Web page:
While globally it is estimated that one in three women will experience physical, sexual, or psychological violence in her lifetime, this rate is both higher and lower across different areas of Latin America and the Caribbean. For instance, more than half of women who have been married in Bolivia reported having experienced some type of violence by their intimate partner during their lifetime. This rate of intimate partner violence reported was lower, just 17%, in the Dominican Republic. Emotional abuse of women by intimate partners is also common in the region, and is closely linked to the incidence physically abuse. Nearly half of women in Nicaragua reported experiencing emotional abuse by a partner in their lifetime.

While more information is needed, we are just now beginning to uncover a picture of the complex root causes and risk factors for violence against women in the region. After controlling for a number of factors, PAHO researchers found that the risk factors most closely associated with violence by a partner include being divorced or separated, having a high number of children, and if a woman’s father was abusive to her mother. This seems like an odd grouping, but it’s a key finding because it can help direct our attention father up the causal chain of violence, to focus our programming efforts on critical risk factors.

Documenting the stories of women who experience various forms of violence, qualitatively, is also important. Last year, the Nobel Women’s Initiative led a fact-finding mission to Mexico, Honduras, and Guatemala to document violence against women – in particular sexual violence perpetrated by the state and the mining industry against women’s human rights defenders. Women from these countries stepped forward courageously to provide testimony, oftentimes at their own peril, of their experiences of violence – with their sisters bearing witness – enabling new nuanced documentation of this epidemic.

There have also been other efforts across Latin America to support increased reporting of violence among survivors, such as through the increased establishment of all-women police forces and courts specialized to address violence against women issues.

There are many reasons to be hopeful that increased data can help catalyze meaningful change, though there are reality checks left and right. While 97% of countries in the region have laws on domestic violence, fewer than half include explicit references to marital rape. In November, after decades of advocacy, the Law Against Violence Against Women was passed in Nicaragua. Yet, the country recorded 85 femicides in 2012, and new instances of sexual violence across the region make the news every day.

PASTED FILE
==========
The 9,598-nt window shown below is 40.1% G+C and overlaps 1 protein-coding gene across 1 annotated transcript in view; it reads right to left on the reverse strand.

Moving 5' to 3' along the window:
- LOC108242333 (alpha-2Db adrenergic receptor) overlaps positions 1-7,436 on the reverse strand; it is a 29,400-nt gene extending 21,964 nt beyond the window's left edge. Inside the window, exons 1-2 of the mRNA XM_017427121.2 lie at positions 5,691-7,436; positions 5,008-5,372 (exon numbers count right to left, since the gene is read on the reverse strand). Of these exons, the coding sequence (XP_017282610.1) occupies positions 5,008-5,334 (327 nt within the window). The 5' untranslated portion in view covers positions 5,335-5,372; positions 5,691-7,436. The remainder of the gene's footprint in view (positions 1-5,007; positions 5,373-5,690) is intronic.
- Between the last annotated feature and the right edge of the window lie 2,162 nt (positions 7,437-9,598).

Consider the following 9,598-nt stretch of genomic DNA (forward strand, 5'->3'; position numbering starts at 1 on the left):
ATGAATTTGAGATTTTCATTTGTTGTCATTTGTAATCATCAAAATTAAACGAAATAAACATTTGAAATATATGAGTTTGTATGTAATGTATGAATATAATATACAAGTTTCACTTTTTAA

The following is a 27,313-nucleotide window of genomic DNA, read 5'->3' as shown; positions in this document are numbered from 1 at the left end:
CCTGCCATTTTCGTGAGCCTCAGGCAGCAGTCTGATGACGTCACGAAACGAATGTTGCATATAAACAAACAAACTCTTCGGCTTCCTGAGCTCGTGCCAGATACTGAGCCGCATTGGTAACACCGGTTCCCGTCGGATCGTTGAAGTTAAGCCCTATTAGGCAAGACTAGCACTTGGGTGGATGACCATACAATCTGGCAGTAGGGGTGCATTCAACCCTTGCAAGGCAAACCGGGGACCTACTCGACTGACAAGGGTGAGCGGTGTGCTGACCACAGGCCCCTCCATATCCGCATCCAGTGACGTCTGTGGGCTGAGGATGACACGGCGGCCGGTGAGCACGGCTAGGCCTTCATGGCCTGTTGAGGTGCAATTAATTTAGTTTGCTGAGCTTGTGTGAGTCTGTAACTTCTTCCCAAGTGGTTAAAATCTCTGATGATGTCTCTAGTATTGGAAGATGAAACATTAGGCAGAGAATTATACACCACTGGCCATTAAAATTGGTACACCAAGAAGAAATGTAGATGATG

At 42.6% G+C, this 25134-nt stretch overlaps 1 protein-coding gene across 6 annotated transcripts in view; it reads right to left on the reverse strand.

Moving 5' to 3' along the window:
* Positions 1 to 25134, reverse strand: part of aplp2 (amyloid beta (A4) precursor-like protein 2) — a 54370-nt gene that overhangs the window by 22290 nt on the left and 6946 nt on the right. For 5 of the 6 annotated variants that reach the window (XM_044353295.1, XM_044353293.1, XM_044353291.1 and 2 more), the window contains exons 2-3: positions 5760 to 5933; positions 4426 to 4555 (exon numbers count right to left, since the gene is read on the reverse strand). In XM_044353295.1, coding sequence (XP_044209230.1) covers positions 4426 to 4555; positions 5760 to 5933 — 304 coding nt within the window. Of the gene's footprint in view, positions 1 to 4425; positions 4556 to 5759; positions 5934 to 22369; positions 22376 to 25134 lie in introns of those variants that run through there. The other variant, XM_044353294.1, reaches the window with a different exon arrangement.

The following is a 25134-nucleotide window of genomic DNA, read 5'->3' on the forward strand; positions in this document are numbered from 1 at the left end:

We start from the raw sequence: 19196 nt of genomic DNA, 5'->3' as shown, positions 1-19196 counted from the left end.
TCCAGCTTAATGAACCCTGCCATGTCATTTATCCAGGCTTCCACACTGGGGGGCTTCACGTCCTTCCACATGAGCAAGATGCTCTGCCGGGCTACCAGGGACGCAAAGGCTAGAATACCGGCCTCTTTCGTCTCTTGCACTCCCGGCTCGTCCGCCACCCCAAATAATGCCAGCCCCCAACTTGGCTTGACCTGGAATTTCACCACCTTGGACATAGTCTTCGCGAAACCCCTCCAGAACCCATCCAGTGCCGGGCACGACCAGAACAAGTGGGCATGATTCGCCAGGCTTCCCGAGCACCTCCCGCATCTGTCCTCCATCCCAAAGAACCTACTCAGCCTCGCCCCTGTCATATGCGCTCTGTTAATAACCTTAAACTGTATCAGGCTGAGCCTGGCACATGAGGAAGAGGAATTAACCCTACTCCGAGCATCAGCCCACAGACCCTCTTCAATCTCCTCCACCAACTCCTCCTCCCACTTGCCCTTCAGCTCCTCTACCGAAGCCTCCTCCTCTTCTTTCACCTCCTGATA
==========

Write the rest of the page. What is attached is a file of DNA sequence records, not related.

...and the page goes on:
Despite the persistence of these abuses, the importance of documenting violence against women and collecting sound data remains. As data collection improves and more studies are done about this epidemic at the country and regional level, we may actually see something that seems like an uptick in violence against women. This may or may not actually be the case. Since gender-based violence is so hidden and often under-reported, the more we dig, the more we will find. An accurate picture is essential and pivotal to the achievement of our end goal: eliminating all forms of violence against women and girls in Latin America and the Caribbean.

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A partir de marzo 4-15, defensores se reúnen en la 57 sesión de la Comisión de la Condición Jurídica y Social de la Mujer (CSW) en Nueva York para instar a los gobiernos a cumplir los compromisos de eliminar la violencia contra las mujeres y las niñas.

Durante la siguiente semana y media, los defensores están apoyando esta conferencia a través del uso de medios sociales, incluyendo blogs, tweets, Facebook, LinkedIn y Pinterest para nombrar unos pocos, para difundir la palabra acerca tanto a la reunión de la CSW y para pedir el poner fin a la violencia de género.